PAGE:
Superman: Secret Indentity

Reviewed: January 31, 2005
By: Kurt Busiek and Stuart Immonen
Publisher: DC Comics
192 pages, $30.95

In a world where Superman is just a comic book character, a Kansas boy named Kent has parents with a quirky sense of humour. They name him Clark, and thereby set him up for lifetime of teasing, closets full of Superman toys, and not much use for the concept. So imagine his surprise when he suddenly develops a full blown Man of Steel set of superpowers late in his high school years.

He keeps them hidden of course, not wanting to be seen as a freak, but after a time he realizes that there is some good he can do in the world, as long as he does it without getting caught. No public presence at all, though he decides to use the costume so that anyone who does catch a glimpse of him will be dismissed as a kook.

That's the idea behind this graphic novel in four chapters which takes us through the life of an alternate world's Clark Kent, just a normal small town human who has no idea why he can do these things.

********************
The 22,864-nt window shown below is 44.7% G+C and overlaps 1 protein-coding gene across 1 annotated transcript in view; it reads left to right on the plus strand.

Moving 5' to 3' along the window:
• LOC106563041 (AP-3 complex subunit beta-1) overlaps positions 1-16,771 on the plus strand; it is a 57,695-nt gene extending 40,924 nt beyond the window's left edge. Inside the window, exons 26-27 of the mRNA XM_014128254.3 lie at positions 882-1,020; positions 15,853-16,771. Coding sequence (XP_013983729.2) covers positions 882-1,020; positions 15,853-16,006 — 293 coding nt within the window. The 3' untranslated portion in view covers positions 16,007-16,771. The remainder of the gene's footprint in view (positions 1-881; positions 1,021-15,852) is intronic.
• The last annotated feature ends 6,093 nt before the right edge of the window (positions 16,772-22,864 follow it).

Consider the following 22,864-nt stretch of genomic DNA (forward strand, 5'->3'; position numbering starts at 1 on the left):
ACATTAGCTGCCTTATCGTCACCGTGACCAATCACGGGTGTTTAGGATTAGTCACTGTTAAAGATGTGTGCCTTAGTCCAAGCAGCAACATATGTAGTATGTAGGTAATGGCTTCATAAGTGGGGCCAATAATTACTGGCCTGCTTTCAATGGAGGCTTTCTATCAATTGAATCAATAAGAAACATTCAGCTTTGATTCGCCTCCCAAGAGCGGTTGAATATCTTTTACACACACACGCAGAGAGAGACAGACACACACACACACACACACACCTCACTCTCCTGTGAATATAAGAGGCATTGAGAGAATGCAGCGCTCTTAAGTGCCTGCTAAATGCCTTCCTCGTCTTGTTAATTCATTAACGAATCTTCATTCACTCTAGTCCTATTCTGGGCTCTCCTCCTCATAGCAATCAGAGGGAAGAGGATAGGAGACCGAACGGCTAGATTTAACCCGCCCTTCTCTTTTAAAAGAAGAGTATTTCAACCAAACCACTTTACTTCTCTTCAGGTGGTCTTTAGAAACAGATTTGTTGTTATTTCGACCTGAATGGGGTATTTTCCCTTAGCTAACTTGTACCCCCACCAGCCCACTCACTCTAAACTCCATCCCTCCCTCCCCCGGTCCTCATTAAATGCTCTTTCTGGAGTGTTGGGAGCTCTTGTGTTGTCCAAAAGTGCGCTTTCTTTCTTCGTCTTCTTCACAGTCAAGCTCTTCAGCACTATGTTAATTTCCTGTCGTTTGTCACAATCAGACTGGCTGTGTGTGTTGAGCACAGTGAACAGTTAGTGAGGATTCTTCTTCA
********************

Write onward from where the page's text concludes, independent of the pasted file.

Of course the government tries to track him down and contain him, even while denying he exists, and he has to deal with that.

Of course, the jokes continue and his work buddies at the newspaper (not the Daily Planet) set him up with someone named Lois (not Lane), and things progress from love to marriage to children to middle age and a gradual waning of abilities. But it's not a story about that other Clark Kent, and this one's problems seem more down to earth.

Busiek does this sort of thing well. He applied the treatment he uses in his own homage series Astro City to an established character and created something very satisfying. The choice of Immonen, one of the more realistic artists in the business, and one who has worked on the original character before, was perfect for this type of story. The device of telling the whole thing in Clark's own voice was also inspired.

Everyone gets full marks for this book, which is respectful to the mythos of the original character, but treats him in a grown-up way.